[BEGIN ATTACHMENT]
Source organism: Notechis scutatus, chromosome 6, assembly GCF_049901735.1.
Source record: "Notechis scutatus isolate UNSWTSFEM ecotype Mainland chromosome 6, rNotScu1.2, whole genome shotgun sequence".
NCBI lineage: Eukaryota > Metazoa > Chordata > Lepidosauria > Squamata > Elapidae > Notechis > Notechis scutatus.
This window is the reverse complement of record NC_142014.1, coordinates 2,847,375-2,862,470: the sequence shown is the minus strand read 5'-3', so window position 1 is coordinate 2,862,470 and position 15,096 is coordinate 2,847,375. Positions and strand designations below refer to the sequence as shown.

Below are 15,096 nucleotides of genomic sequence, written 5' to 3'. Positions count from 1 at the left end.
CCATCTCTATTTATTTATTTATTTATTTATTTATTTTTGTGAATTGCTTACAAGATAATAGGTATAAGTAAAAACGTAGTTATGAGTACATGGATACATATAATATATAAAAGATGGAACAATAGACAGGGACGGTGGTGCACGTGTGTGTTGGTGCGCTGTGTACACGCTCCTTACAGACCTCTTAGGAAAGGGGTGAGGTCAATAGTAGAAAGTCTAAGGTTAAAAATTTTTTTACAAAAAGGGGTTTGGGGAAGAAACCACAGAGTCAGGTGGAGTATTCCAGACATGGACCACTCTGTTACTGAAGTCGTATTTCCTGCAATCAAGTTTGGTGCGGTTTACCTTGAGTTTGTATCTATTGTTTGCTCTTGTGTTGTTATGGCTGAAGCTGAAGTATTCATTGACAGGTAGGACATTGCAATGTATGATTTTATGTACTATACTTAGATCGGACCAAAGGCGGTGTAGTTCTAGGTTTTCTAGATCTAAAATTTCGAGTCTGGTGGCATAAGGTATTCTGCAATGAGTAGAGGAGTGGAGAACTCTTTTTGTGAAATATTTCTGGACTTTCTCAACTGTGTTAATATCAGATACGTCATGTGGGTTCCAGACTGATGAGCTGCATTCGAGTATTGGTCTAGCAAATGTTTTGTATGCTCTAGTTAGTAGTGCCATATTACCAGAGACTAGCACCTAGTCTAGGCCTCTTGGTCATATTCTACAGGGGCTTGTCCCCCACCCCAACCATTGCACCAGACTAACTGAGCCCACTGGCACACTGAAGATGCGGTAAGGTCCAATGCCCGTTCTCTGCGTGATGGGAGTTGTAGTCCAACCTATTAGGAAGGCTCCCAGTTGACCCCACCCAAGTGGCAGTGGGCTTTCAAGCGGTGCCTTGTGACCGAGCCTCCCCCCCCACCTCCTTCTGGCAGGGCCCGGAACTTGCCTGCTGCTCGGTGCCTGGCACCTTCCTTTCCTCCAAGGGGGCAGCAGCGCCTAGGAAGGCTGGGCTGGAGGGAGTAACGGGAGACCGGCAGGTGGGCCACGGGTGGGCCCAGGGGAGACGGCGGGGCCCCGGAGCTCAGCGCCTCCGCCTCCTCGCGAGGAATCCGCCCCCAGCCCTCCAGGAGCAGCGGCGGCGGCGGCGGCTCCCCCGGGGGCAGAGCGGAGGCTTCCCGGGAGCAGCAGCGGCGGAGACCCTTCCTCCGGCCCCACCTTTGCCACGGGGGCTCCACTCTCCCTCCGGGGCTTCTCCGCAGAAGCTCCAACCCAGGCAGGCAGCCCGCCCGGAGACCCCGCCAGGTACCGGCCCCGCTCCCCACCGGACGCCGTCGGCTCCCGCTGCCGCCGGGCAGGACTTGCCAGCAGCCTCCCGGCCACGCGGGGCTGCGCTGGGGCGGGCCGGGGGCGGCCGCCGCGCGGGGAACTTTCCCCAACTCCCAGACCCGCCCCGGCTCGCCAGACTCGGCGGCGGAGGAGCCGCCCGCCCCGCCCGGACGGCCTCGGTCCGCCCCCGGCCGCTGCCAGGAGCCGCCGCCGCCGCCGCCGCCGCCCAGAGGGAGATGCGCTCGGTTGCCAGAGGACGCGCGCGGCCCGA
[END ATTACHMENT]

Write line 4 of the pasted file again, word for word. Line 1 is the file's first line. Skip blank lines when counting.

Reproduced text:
This window is the reverse complement of record NC_142014.1, coordinates 2,847,375-2,862,470: the sequence shown is the minus strand read 5'-3', so window position 1 is coordinate 2,862,470 and position 15,096 is coordinate 2,847,375. Positions and strand designations below refer to the sequence as shown.